Welcome to Joining Jesus.

SPECIAL NOTE

On 1st March 2019, I will be beginning the ‘Joining Jesus’ Podcast and be launching a new ‘Joining Jesus’ discipleship process that will be available at The Rooftop Academy www.therooftop.org As such, to avoid having too many, and possibly confusing ‘titles’ I thought it would be best for the weekly email that I send to have the same title. Therefore, ‘Stay On Mission’ from now onwards will be titled ‘Joining Jesus’. If you are being helped by these emails, from 1st March, please feel free to find out more about the podcast and discipleship process. Here is this weeks article.

  1. A new life

From that time on Jesus began to explain to his disciples that he must go to Jerusalem and suffer many things at the hands of the elders, the chief priests and the teachers of the law, and that he must be killed and on the third day be raised to life.

Peter took him aside and began to rebuke him. “Never, Lord!” he said. “This shall never happen to you!”

Jesus turned and said to Peter, “Get behind me, Satan! You are a stumbling block to me; you do not have in mind the concerns of God, but merely human concerns.”

Then Jesus said to his disciples, “Whoever wants to be my disciple must deny themselves and take up their cross and follow me. For whoever wants to save their life will lose it, but whoever loses their life for me will find it. What good will it be for someone to gain the whole world, yet forfeit their soul? Or what can anyone give in exchange for their soul? For the Son of Man is going to come in his Father’s glory with his angels, and then he will reward each person according to what they have done.  Matthew 16:21-24

I have chosen to begin the new series under the title ‘Joining Jesus’ with some of the most challenging words that Jesus spoke during His ministry.  The words above are also included in the gospels of Mark and Luke and they challenge us to the core.  But in this first article I want to focus on Jesus’ actions before we look, over the coming articles, at His words.

Matthew writes:

From that time on Jesus began to explain to his disciples that he must go to Jerusalem and suffer many things at the hands of the elders, the chief priests and the teachers of the law, and that he must be killed and on the third day be raised to life.

These words may be very familiar and the problem with familiarity is that it can lead to us failing to let the truth of what is being said really impact us.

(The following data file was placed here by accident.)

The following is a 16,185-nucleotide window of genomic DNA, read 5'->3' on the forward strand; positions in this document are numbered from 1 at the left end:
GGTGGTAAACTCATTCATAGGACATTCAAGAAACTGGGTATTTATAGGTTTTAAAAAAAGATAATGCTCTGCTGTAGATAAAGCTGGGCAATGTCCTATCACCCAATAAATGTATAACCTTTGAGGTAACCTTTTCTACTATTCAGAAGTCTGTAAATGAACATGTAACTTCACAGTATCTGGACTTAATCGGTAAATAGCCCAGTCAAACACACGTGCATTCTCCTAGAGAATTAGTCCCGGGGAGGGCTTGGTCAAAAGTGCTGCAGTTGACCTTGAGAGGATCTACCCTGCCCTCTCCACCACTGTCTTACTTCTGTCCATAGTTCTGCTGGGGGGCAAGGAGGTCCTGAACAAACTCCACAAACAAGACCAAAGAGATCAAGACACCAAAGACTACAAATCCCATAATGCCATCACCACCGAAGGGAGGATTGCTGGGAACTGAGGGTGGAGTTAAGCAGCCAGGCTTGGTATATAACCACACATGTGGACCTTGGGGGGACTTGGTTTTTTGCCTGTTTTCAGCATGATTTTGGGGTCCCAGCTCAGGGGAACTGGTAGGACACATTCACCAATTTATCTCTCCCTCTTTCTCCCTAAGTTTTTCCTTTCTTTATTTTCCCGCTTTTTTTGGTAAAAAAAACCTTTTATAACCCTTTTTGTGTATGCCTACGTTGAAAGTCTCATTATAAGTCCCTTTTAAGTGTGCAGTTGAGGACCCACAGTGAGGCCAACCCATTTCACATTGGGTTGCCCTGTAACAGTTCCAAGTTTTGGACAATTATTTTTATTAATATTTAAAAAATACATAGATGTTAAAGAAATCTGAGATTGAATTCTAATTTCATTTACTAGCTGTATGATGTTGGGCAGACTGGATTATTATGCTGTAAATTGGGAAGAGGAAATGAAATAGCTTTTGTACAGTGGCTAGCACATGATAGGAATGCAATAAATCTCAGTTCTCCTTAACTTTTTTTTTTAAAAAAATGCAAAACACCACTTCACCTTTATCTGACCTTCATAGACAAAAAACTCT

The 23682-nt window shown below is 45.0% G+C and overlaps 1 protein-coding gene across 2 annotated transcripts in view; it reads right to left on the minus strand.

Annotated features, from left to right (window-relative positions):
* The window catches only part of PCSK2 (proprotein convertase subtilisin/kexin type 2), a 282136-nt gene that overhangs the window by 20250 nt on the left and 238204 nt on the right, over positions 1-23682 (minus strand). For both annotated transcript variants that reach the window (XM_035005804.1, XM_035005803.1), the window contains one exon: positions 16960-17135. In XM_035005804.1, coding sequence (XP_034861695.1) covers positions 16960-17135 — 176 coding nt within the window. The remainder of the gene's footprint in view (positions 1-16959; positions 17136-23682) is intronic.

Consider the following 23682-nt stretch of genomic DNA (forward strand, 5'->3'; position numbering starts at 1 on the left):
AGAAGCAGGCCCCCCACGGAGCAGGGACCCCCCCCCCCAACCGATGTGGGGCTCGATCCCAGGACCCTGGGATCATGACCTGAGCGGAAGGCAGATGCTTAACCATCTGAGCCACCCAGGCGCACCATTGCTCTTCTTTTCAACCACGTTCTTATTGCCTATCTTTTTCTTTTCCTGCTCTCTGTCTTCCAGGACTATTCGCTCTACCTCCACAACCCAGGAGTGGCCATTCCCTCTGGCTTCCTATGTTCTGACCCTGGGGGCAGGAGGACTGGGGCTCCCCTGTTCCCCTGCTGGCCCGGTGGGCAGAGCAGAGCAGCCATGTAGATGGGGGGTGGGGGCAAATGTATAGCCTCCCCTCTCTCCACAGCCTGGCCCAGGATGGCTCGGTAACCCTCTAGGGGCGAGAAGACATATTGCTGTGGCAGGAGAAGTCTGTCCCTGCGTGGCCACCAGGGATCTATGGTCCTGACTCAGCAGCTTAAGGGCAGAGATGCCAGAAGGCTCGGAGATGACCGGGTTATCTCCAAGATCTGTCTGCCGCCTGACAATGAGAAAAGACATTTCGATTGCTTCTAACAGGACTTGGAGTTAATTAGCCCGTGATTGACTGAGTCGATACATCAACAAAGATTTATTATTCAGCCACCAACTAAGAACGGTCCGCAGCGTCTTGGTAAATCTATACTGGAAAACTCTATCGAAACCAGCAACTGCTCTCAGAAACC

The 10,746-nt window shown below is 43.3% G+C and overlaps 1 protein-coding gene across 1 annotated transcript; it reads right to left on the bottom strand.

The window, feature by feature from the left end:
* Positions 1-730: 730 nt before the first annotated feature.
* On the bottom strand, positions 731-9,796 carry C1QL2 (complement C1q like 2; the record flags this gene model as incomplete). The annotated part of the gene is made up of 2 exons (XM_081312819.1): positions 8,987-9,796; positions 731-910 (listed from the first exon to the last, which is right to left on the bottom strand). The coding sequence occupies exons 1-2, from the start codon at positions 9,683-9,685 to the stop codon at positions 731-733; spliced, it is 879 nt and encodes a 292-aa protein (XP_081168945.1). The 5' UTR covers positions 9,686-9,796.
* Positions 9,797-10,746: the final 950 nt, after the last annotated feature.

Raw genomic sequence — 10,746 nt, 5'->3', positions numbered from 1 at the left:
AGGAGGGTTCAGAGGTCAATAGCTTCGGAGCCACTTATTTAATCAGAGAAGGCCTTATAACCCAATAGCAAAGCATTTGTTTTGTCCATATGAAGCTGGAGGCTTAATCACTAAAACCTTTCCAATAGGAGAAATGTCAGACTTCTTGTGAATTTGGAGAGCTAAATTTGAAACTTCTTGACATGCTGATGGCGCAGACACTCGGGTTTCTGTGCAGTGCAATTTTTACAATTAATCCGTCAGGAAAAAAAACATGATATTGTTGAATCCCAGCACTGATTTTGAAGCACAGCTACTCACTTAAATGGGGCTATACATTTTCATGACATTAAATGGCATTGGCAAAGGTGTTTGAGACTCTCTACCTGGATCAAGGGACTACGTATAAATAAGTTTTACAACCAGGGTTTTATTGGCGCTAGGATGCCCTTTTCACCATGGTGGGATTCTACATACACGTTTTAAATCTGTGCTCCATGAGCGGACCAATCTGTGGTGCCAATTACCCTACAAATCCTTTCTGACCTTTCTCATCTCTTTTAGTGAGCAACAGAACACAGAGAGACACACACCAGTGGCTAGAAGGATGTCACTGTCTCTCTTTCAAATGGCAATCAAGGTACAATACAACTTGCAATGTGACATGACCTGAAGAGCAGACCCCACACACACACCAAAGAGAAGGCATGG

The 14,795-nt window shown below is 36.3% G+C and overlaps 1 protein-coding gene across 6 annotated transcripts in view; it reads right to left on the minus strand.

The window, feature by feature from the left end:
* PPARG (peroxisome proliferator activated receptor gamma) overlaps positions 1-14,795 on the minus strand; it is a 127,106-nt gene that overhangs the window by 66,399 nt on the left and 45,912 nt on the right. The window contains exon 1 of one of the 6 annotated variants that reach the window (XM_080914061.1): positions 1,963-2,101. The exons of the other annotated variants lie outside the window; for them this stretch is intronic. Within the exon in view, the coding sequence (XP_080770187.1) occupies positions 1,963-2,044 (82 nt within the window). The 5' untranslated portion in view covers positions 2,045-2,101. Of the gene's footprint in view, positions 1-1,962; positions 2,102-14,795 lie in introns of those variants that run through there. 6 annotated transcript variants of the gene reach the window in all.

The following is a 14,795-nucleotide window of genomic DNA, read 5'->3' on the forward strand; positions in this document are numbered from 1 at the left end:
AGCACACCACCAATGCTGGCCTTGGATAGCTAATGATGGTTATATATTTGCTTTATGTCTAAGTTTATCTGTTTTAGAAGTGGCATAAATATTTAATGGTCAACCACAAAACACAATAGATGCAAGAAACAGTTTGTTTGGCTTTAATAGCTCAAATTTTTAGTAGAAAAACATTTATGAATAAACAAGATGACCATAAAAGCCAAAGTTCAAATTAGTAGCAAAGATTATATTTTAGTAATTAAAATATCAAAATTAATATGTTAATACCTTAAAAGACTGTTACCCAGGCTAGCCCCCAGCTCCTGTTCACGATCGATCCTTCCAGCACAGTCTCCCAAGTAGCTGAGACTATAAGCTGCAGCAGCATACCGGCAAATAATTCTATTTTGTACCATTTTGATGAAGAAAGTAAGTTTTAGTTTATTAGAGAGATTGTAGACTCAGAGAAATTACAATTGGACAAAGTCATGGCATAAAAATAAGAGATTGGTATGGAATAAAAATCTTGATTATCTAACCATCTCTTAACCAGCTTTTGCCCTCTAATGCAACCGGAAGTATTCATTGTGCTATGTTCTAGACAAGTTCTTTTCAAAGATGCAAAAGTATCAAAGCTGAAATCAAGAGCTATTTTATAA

Jesus is about to share with His disciples that there is a huge cost involved in following Him.   But what is about to happen to Him makes it clear that the price He is will pay is even greater.  The words that stand out from the verse above are: ‘suffer’, ‘be killed’, and ‘raised to life’.  The outcome is going to be glorious, He will be raised from the dead!!  But this will not happen without Him suffering and being killed, as Paul writes to the church at Philippi:

And being found in appearance as a man, he (Jesus) humbled himself by becoming obedient to death— even death on a cross!  Philippians 2:8

Jesus suffering and death were not as a result of Him being overpowered against His will, it was an act of obedience which was necessary for His mission to be accomplished.  This is seen in His explanation to his disciples that ‘he must go to Jerusalem….’  He chose to do what would result in pain and even death because He knew this was required for His mission to be completed.  He was obedient to the purposes of God in the face of the most terrible torture that man has invented – the cross!

Obedience is a characteristic that seems to be out of vogue for many within the church.  We like to speak of ‘blessings’ that will bring benefits but not so much about obedience that will cost us something.

However, as with Jesus, the blessing follows the obedience, Paul continues in the letter to the Philippians:

Therefore God exalted him to the highest place and gave him the name that is above every name, that at the name of Jesus every knee should bow, in heaven and on earth and under the earth, and every tongue acknowledge that Jesus Christ is Lord, to the glory of God the Father.  Philippians 2:9-11